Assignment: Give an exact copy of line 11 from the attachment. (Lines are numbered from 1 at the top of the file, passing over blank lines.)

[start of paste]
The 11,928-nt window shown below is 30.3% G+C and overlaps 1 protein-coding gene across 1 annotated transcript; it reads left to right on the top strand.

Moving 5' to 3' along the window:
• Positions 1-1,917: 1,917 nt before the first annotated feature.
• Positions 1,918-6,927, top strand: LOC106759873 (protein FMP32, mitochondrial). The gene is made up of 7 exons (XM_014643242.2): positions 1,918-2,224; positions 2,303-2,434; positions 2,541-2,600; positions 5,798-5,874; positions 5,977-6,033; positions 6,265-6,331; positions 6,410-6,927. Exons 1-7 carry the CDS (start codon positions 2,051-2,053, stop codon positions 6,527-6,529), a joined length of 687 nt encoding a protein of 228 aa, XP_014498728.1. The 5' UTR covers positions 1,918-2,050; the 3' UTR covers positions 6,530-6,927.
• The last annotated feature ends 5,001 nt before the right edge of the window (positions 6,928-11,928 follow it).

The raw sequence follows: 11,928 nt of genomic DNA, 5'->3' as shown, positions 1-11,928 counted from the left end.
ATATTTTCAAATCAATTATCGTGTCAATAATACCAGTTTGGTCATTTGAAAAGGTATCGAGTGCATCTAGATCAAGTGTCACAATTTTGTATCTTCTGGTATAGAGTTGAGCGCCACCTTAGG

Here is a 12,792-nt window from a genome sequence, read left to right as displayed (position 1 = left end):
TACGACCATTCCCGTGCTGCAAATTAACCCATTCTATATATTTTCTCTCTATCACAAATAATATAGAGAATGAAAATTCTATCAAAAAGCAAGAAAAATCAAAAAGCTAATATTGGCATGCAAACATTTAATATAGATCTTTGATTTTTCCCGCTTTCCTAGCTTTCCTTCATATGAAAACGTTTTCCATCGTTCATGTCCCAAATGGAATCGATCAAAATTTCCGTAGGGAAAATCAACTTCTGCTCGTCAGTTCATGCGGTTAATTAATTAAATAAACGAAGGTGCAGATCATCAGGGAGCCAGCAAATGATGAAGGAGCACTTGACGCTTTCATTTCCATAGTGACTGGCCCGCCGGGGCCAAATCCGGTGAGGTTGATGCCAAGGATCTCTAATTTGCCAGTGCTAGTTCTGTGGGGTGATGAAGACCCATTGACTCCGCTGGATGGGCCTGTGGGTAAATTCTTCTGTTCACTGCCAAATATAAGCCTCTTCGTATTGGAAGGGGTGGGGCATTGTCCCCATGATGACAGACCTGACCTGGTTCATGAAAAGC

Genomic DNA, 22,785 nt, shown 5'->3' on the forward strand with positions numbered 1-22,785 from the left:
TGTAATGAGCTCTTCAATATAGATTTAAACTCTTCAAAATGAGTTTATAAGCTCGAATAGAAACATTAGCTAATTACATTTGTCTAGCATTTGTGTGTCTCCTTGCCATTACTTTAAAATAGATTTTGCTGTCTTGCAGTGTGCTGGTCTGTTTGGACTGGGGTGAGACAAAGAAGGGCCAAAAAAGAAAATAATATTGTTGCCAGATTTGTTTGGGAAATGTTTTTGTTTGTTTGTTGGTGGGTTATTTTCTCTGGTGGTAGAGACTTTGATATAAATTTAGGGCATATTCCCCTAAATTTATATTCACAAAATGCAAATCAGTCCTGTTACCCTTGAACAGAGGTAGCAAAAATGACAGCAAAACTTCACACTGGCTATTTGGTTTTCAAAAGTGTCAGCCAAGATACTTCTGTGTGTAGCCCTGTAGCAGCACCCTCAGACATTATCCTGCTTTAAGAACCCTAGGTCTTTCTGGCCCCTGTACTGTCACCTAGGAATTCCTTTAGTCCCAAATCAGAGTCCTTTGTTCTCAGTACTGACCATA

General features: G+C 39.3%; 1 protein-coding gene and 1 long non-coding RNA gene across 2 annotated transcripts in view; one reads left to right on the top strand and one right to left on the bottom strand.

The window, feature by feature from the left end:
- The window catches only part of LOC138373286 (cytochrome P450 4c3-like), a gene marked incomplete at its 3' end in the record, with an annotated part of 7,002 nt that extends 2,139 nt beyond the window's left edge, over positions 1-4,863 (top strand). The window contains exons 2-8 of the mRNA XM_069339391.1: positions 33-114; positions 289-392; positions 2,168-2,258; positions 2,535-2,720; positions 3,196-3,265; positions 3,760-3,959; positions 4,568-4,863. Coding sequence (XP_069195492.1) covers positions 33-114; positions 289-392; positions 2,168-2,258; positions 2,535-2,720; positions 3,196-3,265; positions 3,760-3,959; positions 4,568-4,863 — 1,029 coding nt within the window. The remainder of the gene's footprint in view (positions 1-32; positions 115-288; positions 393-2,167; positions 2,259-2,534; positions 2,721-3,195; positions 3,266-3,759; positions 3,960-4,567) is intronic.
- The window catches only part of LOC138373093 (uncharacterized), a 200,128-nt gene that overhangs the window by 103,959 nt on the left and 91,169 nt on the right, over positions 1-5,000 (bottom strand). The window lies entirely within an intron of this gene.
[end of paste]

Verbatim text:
TGTAATGAGCTCTTCAATATAGATTTAAACTCTTCAAAATGAGTTTATAAGCTCGAATAGAAACATTAGCTAATTACATTTGTCTAGCATTTGTGTGTCTCCTTGCCATTACTTTAAAATAGATTTTGCTGTCTTGCAGTGTGCTGGTCTGTTTGGACTGGGGTGAGACAAAGAAGGGCCAAAAAAGAAAATAATATTGTTGCCAGATTTGTTTGGGAAATGTTTTTGTTTGTTTGTTGGTGGGTTATTTTCTCTGGTGGTAGAGACTTTGATATAAATTTAGGGCATATTCCCCTAAATTTATATTCACAAAATGCAAATCAGTCCTGTTACCCTTGAACAGAGGTAGCAAAAATGACAGCAAAACTTCACACTGGCTATTTGGTTTTCAAAAGTGTCAGCCAAGATACTTCTGTGTGTAGCCCTGTAGCAGCACCCTCAGACATTATCCTGCTTTAAGAACCCTAGGTCTTTCTGGCCCCTGTACTGTCACCTAGGAATTCCTTTAGTCCCAAATCAGAGTCCTTTGTTCTCAGTACTGACCATA